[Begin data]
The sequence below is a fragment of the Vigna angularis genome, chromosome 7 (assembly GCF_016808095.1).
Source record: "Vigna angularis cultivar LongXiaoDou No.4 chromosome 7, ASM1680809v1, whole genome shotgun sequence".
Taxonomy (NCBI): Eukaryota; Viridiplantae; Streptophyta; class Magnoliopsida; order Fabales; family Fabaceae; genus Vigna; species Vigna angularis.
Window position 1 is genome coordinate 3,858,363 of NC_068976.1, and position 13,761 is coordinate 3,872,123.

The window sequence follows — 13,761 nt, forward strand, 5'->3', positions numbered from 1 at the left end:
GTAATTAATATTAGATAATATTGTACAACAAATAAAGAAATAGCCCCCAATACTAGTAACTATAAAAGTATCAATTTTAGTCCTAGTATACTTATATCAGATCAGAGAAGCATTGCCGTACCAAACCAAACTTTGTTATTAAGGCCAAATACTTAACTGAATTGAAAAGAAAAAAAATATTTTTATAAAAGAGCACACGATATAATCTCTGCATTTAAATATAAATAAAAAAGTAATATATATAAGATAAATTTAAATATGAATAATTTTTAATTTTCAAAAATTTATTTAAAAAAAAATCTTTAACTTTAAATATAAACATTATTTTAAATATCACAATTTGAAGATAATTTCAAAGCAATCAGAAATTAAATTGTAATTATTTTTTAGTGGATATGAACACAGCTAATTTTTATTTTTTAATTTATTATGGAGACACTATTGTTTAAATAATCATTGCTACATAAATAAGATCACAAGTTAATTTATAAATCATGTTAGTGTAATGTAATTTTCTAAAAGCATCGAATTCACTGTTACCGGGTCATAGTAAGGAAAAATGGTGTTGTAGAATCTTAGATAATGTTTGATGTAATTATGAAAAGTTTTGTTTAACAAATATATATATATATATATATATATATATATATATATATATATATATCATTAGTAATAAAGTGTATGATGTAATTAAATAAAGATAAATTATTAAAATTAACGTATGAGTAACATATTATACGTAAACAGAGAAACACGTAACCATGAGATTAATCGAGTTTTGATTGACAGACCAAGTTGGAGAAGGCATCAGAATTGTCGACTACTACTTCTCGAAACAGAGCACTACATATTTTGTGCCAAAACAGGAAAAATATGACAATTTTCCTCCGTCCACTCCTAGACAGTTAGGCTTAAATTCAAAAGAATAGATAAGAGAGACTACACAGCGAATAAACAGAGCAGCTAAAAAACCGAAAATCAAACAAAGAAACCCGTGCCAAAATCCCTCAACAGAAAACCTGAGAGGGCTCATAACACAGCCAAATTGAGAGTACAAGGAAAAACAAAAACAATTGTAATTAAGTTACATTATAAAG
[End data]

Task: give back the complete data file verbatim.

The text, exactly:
The sequence below is a fragment of the Vigna angularis genome, chromosome 7 (assembly GCF_016808095.1).
Source record: "Vigna angularis cultivar LongXiaoDou No.4 chromosome 7, ASM1680809v1, whole genome shotgun sequence".
Taxonomy (NCBI): Eukaryota; Viridiplantae; Streptophyta; class Magnoliopsida; order Fabales; family Fabaceae; genus Vigna; species Vigna angularis.
Window position 1 is genome coordinate 3,858,363 of NC_068976.1, and position 13,761 is coordinate 3,872,123.

The window sequence follows — 13,761 nt, forward strand, 5'->3', positions numbered from 1 at the left end:
GTAATTAATATTAGATAATATTGTACAACAAATAAAGAAATAGCCCCCAATACTAGTAACTATAAAAGTATCAATTTTAGTCCTAGTATACTTATATCAGATCAGAGAAGCATTGCCGTACCAAACCAAACTTTGTTATTAAGGCCAAATACTTAACTGAATTGAAAAGAAAAAAAATATTTTTATAAAAGAGCACACGATATAATCTCTGCATTTAAATATAAATAAAAAAGTAATATATATAAGATAAATTTAAATATGAATAATTTTTAATTTTCAAAAATTTATTTAAAAAAAAATCTTTAACTTTAAATATAAACATTATTTTAAATATCACAATTTGAAGATAATTTCAAAGCAATCAGAAATTAAATTGTAATTATTTTTTAGTGGATATGAACACAGCTAATTTTTATTTTTTAATTTATTATGGAGACACTATTGTTTAAATAATCATTGCTACATAAATAAGATCACAAGTTAATTTATAAATCATGTTAGTGTAATGTAATTTTCTAAAAGCATCGAATTCACTGTTACCGGGTCATAGTAAGGAAAAATGGTGTTGTAGAATCTTAGATAATGTTTGATGTAATTATGAAAAGTTTTGTTTAACAAATATATATATATATATATATATATATATATATATATATATATATATCATTAGTAATAAAGTGTATGATGTAATTAAATAAAGATAAATTATTAAAATTAACGTATGAGTAACATATTATACGTAAACAGAGAAACACGTAACCATGAGATTAATCGAGTTTTGATTGACAGACCAAGTTGGAGAAGGCATCAGAATTGTCGACTACTACTTCTCGAAACAGAGCACTACATATTTTGTGCCAAAACAGGAAAAATATGACAATTTTCCTCCGTCCACTCCTAGACAGTTAGGCTTAAATTCAAAAGAATAGATAAGAGAGACTACACAGCGAATAAACAGAGCAGCTAAAAAACCGAAAATCAAACAAAGAAACCCGTGCCAAAATCCCTCAACAGAAAACCTGAGAGGGCTCATAACACAGCCAAATTGAGAGTACAAGGAAAAACAAAAACAATTGTAATTAAGTTACATTATAAAG